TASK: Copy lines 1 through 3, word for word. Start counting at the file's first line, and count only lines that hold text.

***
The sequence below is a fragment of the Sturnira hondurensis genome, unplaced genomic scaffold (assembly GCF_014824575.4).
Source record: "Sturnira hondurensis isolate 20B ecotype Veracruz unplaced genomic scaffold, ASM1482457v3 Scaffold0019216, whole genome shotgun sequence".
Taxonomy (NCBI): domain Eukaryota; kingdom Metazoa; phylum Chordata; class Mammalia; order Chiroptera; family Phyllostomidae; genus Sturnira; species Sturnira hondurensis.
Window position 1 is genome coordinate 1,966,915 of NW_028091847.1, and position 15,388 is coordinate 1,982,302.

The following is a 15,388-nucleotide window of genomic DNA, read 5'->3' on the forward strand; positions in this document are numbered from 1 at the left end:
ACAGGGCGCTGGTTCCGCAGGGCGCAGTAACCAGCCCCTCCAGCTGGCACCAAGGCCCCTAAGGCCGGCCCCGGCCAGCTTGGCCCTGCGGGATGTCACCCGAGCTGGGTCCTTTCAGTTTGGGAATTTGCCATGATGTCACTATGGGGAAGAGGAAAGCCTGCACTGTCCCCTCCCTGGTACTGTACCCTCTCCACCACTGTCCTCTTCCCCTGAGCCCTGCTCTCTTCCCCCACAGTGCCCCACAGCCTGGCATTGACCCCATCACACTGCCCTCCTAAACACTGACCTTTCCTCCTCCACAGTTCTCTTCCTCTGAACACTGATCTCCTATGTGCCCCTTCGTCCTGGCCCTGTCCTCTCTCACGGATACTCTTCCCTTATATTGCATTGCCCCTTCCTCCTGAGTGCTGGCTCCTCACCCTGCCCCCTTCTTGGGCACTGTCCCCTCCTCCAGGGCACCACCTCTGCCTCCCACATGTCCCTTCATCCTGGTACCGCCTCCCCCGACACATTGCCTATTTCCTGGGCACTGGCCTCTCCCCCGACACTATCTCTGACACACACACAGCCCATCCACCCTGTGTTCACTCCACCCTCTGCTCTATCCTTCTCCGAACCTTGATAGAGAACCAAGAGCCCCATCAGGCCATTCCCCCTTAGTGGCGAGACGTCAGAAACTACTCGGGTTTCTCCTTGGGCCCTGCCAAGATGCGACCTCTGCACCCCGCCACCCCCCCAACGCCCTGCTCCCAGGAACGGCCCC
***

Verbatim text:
The sequence below is a fragment of the Sturnira hondurensis genome, unplaced genomic scaffold (assembly GCF_014824575.4).
Source record: "Sturnira hondurensis isolate 20B ecotype Veracruz unplaced genomic scaffold, ASM1482457v3 Scaffold0019216, whole genome shotgun sequence".
Taxonomy (NCBI): domain Eukaryota; kingdom Metazoa; phylum Chordata; class Mammalia; order Chiroptera; family Phyllostomidae; genus Sturnira; species Sturnira hondurensis.